ShareThis Page
News

Trucker recalls night girl,10, was killed

| Saturday, Dec. 30, 2006, 12:00 p.m.

Truck driver James Nabozny was headed south on Freeport Road in O'Hara early Sept. 30 when he saw what he assumed was a deer on the side of the dark road.

But as his tractor-trailer crested a small rise, the headlights illuminated a terrifying sight: Children were scattered across the four-lane road, running in all directions.

Nabozny, a driver for Daily Juice Products Inc. in Verona, slammed on his brakes and tried to steer the big rig away from the children, but he couldn't avoid Leona Ford, 10, of Garfield. She was standing on the center yellow line at 12:34 a.m., when the truck struck and killed her.

Three adult chaperones were walking with the children along the unlit four-lane road, which lacks sidewalks and shoulders, shortly after the group missed a Port Authority bus home from a birthday party at FunFest in nearby Harmar. They were held for court Friday on charges of reckless endangerment and endangering the welfare of children.

"I didn't have anywhere to go," Nabozny testified yesterday at the preliminary hearings of Melissa Cooks, 37, Eric Martin, 43 and Almikka George, 28. "The kids were running left, right, straight, back. They were everywhere."

A 14-year-old girl who was with the birthday party group testified in Pittsburgh Municipal Court that the group missed its bus home to Garfield shortly after midnight. Another bus driver told them they could either wait for about 45 minutes for another bus or walk to Waterworks Mall near Aspinwall to catch another bus.

Two people in the group had cell phones, the girl testified, but she didn't see any adults call for an alternate ride home or call the parents of any of the children. The kids ranged in age from 8 to 17, she said.

When the children and adults were walking in two separate groups several feet apart on a stretch of Freeport Road between the Hulton Bridge and Powers Run Road, Cooks spotted Nabozny's tractor trailer and screamed for the kids to get out of way, the 14-year-old girl testified. But some children became scared and began running across the road.

An elementary school teacher who was traveling behind Nabozny said he heard the tractor-trailer's brakes screeching and saw the group of children.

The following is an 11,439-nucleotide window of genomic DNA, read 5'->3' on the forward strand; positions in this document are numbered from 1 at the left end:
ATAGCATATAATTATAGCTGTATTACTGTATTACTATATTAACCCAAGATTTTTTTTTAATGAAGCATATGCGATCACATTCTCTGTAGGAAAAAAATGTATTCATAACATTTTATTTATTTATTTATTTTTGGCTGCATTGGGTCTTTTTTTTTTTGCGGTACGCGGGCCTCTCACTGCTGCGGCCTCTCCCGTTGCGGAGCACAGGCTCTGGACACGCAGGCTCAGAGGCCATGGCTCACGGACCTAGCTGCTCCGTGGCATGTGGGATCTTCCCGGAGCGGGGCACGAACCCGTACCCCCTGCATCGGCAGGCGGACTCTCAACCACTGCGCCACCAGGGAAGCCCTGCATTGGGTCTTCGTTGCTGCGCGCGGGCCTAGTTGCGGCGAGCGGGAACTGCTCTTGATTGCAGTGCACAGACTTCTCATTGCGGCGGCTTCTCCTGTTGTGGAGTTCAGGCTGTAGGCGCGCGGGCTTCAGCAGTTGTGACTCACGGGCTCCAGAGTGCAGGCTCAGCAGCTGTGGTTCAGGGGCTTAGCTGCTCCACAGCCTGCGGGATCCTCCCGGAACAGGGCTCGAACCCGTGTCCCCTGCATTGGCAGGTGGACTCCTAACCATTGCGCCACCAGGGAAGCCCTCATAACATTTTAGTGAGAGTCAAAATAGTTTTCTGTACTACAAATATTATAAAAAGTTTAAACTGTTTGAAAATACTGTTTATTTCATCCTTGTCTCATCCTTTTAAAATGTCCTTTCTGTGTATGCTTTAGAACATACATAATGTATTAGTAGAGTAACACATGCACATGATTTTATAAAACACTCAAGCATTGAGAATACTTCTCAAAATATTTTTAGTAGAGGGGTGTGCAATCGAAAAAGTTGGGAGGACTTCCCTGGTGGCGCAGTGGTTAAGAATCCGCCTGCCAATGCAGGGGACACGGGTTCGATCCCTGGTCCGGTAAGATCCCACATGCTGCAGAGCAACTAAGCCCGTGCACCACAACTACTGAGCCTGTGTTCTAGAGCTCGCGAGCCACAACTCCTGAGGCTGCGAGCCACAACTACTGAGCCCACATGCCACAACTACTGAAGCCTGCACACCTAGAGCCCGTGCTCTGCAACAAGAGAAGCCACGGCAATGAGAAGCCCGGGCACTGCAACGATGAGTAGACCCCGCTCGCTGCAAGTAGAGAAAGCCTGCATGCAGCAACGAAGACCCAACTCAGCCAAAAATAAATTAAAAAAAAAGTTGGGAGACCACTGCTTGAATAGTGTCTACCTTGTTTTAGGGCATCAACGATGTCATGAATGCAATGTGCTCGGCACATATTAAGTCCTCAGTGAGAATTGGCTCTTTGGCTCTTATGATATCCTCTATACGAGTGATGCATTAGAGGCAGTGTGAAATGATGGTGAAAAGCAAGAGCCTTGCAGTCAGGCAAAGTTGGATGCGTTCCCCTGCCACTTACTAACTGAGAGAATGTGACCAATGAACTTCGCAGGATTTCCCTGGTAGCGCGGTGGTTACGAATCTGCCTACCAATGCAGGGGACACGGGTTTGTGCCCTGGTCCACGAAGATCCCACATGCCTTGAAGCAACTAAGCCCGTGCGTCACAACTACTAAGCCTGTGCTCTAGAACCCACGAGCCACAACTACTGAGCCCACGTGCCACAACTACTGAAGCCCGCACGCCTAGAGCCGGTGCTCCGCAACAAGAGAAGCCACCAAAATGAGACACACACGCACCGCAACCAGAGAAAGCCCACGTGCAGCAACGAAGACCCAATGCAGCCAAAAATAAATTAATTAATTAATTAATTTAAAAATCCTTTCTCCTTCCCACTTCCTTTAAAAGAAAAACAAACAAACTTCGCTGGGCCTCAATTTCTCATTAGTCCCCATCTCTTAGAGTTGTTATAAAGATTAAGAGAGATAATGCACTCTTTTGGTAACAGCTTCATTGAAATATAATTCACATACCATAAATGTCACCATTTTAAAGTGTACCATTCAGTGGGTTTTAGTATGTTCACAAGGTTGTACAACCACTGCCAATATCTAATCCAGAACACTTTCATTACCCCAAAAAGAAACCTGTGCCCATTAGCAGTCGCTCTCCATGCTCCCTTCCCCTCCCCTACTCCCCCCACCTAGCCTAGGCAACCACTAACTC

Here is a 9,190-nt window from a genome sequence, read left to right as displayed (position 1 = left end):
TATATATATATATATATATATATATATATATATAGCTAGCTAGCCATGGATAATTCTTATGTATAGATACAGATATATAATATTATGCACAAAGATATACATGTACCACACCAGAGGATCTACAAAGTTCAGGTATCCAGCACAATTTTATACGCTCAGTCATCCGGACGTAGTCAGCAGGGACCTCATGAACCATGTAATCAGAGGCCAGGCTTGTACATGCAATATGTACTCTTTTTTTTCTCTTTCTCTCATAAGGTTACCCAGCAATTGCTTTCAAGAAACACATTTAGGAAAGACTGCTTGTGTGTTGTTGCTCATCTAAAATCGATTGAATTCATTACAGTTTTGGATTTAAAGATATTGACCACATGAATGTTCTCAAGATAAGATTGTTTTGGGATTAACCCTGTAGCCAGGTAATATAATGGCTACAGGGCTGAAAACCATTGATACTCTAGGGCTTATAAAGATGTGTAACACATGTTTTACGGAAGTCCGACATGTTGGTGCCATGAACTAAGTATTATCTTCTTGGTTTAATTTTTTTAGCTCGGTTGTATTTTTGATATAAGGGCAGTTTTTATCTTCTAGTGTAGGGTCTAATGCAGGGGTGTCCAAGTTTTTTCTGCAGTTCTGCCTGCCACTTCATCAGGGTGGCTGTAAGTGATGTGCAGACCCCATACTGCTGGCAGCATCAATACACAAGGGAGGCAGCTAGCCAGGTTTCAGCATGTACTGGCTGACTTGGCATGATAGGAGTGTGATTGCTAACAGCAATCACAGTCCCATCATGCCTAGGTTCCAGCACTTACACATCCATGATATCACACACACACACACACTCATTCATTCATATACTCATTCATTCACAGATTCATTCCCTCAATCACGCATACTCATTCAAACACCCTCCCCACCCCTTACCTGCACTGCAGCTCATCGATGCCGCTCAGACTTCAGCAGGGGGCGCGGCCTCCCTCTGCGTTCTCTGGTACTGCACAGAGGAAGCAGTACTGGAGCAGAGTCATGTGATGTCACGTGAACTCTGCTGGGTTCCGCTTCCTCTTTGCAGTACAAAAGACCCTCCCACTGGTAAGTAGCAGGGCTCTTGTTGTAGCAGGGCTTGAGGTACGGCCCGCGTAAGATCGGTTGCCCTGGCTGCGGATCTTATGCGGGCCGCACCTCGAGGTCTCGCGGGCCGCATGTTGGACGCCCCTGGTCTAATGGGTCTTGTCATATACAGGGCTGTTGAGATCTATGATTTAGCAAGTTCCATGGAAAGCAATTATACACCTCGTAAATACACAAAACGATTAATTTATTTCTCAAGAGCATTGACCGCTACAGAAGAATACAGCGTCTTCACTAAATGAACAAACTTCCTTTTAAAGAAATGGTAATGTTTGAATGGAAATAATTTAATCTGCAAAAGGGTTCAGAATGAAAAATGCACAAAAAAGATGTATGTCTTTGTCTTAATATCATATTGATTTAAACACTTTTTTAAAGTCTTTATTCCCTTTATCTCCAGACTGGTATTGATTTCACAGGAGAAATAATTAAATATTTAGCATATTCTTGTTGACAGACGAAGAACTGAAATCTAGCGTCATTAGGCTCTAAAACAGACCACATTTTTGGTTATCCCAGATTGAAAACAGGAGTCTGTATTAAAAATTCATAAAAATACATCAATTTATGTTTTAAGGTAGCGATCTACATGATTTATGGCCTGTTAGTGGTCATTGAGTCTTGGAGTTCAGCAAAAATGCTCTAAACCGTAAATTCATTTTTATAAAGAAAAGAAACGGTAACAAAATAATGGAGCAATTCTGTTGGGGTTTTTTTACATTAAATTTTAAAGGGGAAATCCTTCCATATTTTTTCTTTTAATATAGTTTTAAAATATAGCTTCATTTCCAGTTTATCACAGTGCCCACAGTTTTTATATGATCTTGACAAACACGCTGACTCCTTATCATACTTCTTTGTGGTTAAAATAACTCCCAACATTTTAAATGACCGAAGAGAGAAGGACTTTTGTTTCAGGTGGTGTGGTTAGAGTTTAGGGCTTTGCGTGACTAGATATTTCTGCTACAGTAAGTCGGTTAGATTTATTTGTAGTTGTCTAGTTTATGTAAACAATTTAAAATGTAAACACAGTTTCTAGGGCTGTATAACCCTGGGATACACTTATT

"A lot of them were on the center line and they were running across all lanes screaming," said the teacher, Robert Ruffolo, of Bridgeville.

Cooks' defense attorney, Richard Narvin, said it's easy to criticize his client and the other adults there that night for not calling someone to pick up the children and give them a ride home.

"This is a classic case of the privileged in this county thinking that everyone has a car or has access to a car and can get someone to pick them up at that time of night," Narvin said. "That's not the case when you're poor. Then you have to take the bus."

TribLIVE commenting policy

You are solely responsible for your comments and by using TribLive.com you agree to our Terms of Service.

We moderate comments. Our goal is to provide substantive commentary for a general readership. By screening submissions, we provide a space where readers can share intelligent and informed commentary that enhances the quality of our news and information.

While most comments will be posted if they are on-topic and not abusive, moderating decisions are subjective. We will make them as carefully and consistently as we can. Because of the volume of reader comments, we cannot review individual moderation decisions with readers.

We value thoughtful comments representing a range of views that make their point quickly and politely. We make an effort to protect discussions from repeated comments either by the same reader or different readers

We follow the same standards for taste as the daily newspaper. A few things we won't tolerate: personal attacks, obscenity, vulgarity, profanity (including expletives and letters followed by dashes), commercial promotion, impersonations, incoherence, proselytizing and SHOUTING. Don't include URLs to Web sites.

We do not edit comments. They are either approved or deleted. We reserve the right to edit a comment that is quoted or excerpted in an article. In this case, we may fix spelling and punctuation.

We welcome strong opinions and criticism of our work, but we don't want comments to become bogged down with discussions of our policies and we will moderate accordingly.

We appreciate it when readers and people quoted in articles or blog posts point out errors of fact or emphasis and will investigate all assertions. But these suggestions should be sent via e-mail. To avoid distracting other readers, we won't publish comments that suggest a correction. Instead, corrections will be made in a blog post or in an article.

click me